Ahr (wine region)


Ahr (wine region)

Ahr is a region ("Anbaugebiet") for quality wine in Germany [http://www.wein.de/1454.0.html Wein.de (German Agricultural Society): Ahr] , read on January 2, 2008] , and is located in the valley of the river Ahr, a tributary of Rhine, and is situated in the federal state of Rhineland-Palatinate. With only convert|548|ha of vines as of 2006 [http://www.deutscheweine.de/icc/Internet-DE/med/1a6/1a64f607-a3e5-5117-3d28-952196117f51,11111111-1111-1111-1111-111111111111.pdf German Wine Institute: German Wine Statistics 2007-2008] ] , it is one of smaller of Germany's 13 regions. Despite its northern location (it is for example situated north of Mosel region) it primarily produces red wines, and red grape varieties account for 88% of the vineyard area, which is more than in any other German wine region.

History

It is believed that vines were cultivated in the Ahr valley already in Roman times, as is the case with nearby Mosel, although definite documentary evidence to this effect seems to be lacking. [http://www.wein-plus.de/glossar/index.html?Suchwort=Ahr Wein-Plus Glossar: Ahr] , read on January 2, 2008] However, a property list of the Benedictine Prüm Abbey drawn up in the year 893 AD, called the "Prümer Urbar", lists vineyards in eight Ahr locations, so at least at this time, winemaking in the Ahr region was established.

Geography and climate

Situated between the 50 and 51 degrees north, Ahr is the world's most northern region dominated by red wine grapes. So far north, very good sites with a warm microclimate are needed to properly ripen red wine grapes, and the Ahr vineyards are said to have a "Mediterranean" microclimate. Most vineyards are located on terraced slopes facing southwest to southeast along the middle and lower portions of river Ahr, over a stretch of 25 kilometers, from Altenahr to the Rhine.J. Robinson (ed), "The Oxford Companion to Wine", Third Edition, p 8, Oxford University Press 2006, ISBN 0198609906] The wine-growing parts of the Ahr valley enjoy protection from the Eiffel mountains resulting in a favoured mesoclimate.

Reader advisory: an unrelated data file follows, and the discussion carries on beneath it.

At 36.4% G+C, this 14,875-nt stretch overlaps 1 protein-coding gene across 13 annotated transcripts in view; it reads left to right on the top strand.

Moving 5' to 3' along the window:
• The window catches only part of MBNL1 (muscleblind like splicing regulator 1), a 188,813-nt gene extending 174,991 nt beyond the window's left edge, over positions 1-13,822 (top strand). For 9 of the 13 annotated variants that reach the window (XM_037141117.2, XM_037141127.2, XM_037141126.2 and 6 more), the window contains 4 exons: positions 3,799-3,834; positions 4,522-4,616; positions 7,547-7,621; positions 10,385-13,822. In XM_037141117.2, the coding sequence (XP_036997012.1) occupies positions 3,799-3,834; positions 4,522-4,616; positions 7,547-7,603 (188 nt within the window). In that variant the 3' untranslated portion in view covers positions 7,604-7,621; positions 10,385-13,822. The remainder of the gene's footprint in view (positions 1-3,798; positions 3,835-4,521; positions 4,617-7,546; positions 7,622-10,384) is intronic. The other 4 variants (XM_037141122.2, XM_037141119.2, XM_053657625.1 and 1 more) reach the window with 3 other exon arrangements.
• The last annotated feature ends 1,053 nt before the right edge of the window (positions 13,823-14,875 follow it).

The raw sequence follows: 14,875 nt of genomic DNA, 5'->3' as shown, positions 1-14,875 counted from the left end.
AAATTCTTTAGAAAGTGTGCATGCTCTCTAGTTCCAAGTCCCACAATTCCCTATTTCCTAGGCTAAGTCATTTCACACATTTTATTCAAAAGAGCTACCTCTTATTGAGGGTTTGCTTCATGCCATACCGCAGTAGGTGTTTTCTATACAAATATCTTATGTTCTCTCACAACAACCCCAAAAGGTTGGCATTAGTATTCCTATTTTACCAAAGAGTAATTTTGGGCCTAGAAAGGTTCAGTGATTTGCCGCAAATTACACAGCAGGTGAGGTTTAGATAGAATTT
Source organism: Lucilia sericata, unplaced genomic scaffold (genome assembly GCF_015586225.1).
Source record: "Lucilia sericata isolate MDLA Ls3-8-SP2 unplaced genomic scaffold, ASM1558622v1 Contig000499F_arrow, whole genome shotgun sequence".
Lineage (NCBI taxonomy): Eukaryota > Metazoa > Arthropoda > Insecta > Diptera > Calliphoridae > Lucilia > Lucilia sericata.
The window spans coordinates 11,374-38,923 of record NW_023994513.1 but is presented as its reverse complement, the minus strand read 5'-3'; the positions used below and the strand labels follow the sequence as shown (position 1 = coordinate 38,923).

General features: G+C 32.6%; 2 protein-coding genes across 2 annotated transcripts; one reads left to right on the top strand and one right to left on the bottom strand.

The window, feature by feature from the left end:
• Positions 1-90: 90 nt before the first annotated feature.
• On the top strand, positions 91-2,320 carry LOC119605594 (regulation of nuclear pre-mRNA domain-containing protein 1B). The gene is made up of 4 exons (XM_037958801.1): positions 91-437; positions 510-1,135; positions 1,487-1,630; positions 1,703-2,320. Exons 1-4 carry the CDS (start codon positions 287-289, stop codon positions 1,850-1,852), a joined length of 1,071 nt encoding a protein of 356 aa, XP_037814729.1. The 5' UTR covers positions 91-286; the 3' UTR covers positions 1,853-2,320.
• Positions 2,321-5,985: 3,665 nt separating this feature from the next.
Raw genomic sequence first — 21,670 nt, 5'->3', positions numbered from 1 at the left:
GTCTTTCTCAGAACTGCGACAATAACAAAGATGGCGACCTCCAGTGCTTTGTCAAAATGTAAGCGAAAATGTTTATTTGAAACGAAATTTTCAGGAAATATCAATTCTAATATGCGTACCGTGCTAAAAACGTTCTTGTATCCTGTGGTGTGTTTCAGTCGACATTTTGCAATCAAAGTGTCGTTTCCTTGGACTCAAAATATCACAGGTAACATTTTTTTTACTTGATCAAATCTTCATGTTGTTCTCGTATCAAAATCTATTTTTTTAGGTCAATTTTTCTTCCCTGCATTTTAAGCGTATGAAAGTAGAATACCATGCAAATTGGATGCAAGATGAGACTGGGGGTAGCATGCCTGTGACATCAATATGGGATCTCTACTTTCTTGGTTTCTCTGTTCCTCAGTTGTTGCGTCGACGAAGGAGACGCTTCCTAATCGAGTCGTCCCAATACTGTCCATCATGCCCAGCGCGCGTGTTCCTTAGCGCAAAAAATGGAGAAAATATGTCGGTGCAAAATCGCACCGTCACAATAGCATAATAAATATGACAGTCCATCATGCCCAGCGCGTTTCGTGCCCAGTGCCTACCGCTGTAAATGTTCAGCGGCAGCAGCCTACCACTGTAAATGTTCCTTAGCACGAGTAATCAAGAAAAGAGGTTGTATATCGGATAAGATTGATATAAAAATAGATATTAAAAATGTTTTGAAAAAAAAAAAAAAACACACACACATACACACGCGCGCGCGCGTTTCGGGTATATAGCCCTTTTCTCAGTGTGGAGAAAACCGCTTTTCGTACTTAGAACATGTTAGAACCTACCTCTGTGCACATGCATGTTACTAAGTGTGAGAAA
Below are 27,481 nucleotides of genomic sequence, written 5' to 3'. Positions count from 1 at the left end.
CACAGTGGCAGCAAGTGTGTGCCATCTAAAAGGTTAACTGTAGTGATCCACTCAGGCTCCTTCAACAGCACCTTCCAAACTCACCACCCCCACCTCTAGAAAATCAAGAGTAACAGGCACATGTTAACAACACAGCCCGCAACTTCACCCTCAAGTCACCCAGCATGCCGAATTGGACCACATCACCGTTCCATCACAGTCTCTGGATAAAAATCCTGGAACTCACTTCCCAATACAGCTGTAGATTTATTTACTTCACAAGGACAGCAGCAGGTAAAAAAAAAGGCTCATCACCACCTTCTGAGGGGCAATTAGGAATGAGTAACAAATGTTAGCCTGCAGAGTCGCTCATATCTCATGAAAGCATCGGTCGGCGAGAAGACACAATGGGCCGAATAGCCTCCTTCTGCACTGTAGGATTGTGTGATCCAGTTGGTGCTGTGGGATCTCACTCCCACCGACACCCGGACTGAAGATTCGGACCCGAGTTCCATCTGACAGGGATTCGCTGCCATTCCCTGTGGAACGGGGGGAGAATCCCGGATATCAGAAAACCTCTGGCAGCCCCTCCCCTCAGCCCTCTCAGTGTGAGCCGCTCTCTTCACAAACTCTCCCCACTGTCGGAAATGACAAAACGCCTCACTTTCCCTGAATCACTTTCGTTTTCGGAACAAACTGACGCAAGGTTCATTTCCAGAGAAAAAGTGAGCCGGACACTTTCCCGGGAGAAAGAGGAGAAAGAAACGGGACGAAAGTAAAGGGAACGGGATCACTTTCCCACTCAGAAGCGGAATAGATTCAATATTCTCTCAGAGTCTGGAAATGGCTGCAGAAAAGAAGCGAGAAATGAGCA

Soils vary between slate, basalt and greywacke clay of volcanic origin.

Ahr consists of a single district ("Bereich") called Walporzheim-Ahrtal, only one collective vineyard site ("Großlage") called Klosterberg, and 43 single vineyard sites.

Grape varieties

At 61.5% or 337 ha in 2006, Ahr grows a higher proportion of the much-appreciated Spätburgunder (Pinot Noir) than any other German wine region. Portugieser (8.8%), Riesling (7.1%), Frühburgunder, Dornfelder and Müller-Thurgau are also grown to some extent.

Wine style

While Ahr primarily grew red wine before the current red wine trend in Germany, until the 1980s the wines were almost invariably very light-coloured, bordering on rosé, and often were significantly sweet. While this style of wine was perhaps rather unimpressive by international standards, Ahr could rely on its vicinity to the populous Ruhr Area to sell its small production to weekend tourists. In the 1980s, Werner Näkel of Weingut Meyer-Näkel started to experiment with extended maceration and a significant influence of oak, which then was a style of red wine which hardly existed in Germany. [ [http://www.wein-plus.de/glossar/index.html?Suchwort=Meyer-N%E4kel Wein-Plus Glossar: Meyer-Näkel] , read on January 2, 2008] After his wines won their first award in 1989, his style was followed by many other Ahr wineries as well as in other German regions. This style is now firmly established as the style of the best wines of the top Ahr producers: dry, fairly tannic and with a heavy oak influence.J. Robinson (ed), "The Oxford Companion to Wine", Third Edition, p 659-660, Oxford University Press 2006, ISBN 0198609906] In comparison with Pinot Noir wines of Burgundy, Ahr wines tend to have a paler red colour and being more oak-dominated.

The top red wines used to be classified as dry ("trocken") Auslese, but nowadays they are either called Grosses Gewächs or are classified as plain Qualitätswein bestimmter Anbaugebiete and are sold under estate-specific wine names.

The best red wines of Ahr are quite expensive, and are routinely priced significantly higher than Germany's top dry Rieslings. Prices in excess of 50 euro are not uncommon for the top of the range at more well-known producers, although cheaper entry wines also are produced. Due to the limited production, and the current high demand for domestic red wines in Germany, Ahr wines are almost never seen on the export market.

References


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